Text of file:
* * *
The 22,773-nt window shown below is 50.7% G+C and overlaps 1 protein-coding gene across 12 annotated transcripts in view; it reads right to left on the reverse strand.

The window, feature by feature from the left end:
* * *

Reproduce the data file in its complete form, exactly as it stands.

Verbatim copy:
The 22,773-nt window shown below is 50.7% G+C and overlaps 1 protein-coding gene across 12 annotated transcripts in view; it reads right to left on the reverse strand.

The window, feature by feature from the left end: